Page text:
What Are Expert Witnesses in Medical Malpractice Cases?

If you believe you are the victim of medical malpractice, then you may be considering filing some sort of lawsuit. If so, then the chances are good that you or your attorney will be looking into obtaining the services of an expert witness. An expert witness provides testimony that makes technical issues easier to understand for non-experts in that field.

Is an Expert Necessary?

When it concerns medical malpractice cases, some states require an expert to provide an affidavit that a suit has merit before it can be brought to court. When malpractice seems obvious, such as the removal of the wrong limb or a surgical instrument left inside a patient, expert testimony might not be necessary.

However, other cases might be more challenging to prove. Medical malpractice cases due to birth injuries might be one example. They may require more specialized law services, such as those a cerebral palsy lawyer might be able to provide, in addition to expert witnesses.

What are the Expectations?

In the case of medical malpractice lawsuits, there are certain expectations of expert witnesses. Not every expert witness must be a practicing physician. He or she should have some familiarity and certification in the field in which they’re being asked to testify.

This would allow for testimony from someone who is a professor teaching courses in a related area. However, some states require that experts have recent practical experience in their field of expertise. This is to prevent expert witnesses who make an entire career of testifying without having actual experience as a practicing physician.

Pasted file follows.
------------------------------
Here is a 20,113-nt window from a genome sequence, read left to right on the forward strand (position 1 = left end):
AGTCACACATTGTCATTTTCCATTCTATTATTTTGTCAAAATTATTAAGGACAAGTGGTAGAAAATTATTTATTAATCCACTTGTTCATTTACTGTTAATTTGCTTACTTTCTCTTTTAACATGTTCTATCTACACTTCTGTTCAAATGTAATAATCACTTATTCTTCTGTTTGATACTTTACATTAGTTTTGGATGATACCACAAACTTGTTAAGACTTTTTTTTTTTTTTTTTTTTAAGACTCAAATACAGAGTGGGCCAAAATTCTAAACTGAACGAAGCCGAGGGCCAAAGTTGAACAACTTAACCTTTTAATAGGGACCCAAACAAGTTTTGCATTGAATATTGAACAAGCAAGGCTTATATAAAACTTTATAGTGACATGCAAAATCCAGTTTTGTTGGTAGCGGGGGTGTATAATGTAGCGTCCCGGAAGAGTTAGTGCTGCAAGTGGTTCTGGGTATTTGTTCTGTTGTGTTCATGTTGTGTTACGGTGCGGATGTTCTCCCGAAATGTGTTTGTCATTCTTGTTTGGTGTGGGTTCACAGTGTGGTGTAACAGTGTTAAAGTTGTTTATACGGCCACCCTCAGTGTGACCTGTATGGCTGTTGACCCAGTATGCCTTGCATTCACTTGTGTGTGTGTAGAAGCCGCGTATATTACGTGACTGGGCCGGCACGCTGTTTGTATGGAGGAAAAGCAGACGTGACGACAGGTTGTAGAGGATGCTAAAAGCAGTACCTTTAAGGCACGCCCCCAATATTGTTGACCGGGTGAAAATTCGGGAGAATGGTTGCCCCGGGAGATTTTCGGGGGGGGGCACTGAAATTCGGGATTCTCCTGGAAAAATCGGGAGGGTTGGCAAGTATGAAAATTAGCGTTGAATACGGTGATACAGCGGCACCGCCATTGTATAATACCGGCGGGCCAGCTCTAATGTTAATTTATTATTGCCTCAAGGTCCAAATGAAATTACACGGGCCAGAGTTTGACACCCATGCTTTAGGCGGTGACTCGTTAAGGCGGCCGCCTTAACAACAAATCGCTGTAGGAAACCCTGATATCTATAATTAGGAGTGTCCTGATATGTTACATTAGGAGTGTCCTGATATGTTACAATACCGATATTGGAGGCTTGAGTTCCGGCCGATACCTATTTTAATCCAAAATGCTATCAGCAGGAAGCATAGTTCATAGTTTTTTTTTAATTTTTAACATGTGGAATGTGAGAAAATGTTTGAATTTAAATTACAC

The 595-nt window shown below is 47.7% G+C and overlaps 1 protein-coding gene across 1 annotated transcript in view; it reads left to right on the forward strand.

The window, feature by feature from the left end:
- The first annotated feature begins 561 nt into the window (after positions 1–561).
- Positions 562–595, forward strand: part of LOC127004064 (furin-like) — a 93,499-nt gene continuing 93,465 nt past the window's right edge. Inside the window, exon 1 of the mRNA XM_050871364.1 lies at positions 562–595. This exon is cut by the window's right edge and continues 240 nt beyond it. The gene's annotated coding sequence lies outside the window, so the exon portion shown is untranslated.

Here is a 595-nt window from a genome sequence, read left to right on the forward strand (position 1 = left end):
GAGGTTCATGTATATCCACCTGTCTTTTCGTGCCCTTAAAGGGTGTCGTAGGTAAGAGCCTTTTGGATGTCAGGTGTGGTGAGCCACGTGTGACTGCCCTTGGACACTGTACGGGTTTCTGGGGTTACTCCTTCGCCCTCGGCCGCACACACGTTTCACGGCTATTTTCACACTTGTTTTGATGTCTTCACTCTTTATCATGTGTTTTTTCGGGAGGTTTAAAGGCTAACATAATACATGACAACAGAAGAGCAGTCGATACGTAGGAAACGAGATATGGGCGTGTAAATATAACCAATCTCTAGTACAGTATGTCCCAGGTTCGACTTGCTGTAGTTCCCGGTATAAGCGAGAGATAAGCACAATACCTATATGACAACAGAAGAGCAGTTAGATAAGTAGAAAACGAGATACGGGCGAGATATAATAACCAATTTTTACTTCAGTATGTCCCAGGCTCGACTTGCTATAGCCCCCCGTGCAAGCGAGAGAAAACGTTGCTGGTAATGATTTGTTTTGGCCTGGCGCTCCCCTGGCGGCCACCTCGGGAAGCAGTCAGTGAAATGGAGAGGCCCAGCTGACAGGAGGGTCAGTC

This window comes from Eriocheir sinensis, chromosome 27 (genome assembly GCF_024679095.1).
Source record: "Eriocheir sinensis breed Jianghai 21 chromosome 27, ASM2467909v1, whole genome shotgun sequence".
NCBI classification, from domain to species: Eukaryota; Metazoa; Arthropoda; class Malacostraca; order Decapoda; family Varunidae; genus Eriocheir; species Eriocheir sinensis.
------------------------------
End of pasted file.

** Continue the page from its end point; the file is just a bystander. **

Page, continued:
What does the Expert do?

Expert witnesses in medical malpractice cases are often asked to look at multiple aspects of the case. They must examine highly technical information and be able to explain it in a way that jurors and other non-medical personnel can understand.

Also, the expert witness should be able to listen to the testimony of other witnesses and use the expertise to evaluate what it means. Their evidence is necessary to many cases because, without it, a judge might decide a situation is too technical for a jury to be able to determine. How much value jurors give to an expert’s opinion is up to the jurors.

The expert witness is typically asked to address two significant aspects of the case. The first is whether the doctor violated the standards of care for a procedure. The standard of care is what a doctor would be reasonably expected to do in a specific situation.

Since there are no specific rules doctors must follow, the expert witness provides an opinion and then backs it up with medical research or other examples. The second piece the expert addresses is whether the patient’s injury or death was a direct result of the doctor not providing an acceptable standard of care.

Although there are cases where wrongdoing seems obvious, experts say not to assume anything. It is better to have an expert witness available and not need their services than to need an expert that you have not taken the time to locate ahead of time. The chances are good that the defendant in the case will have an expert of their own.

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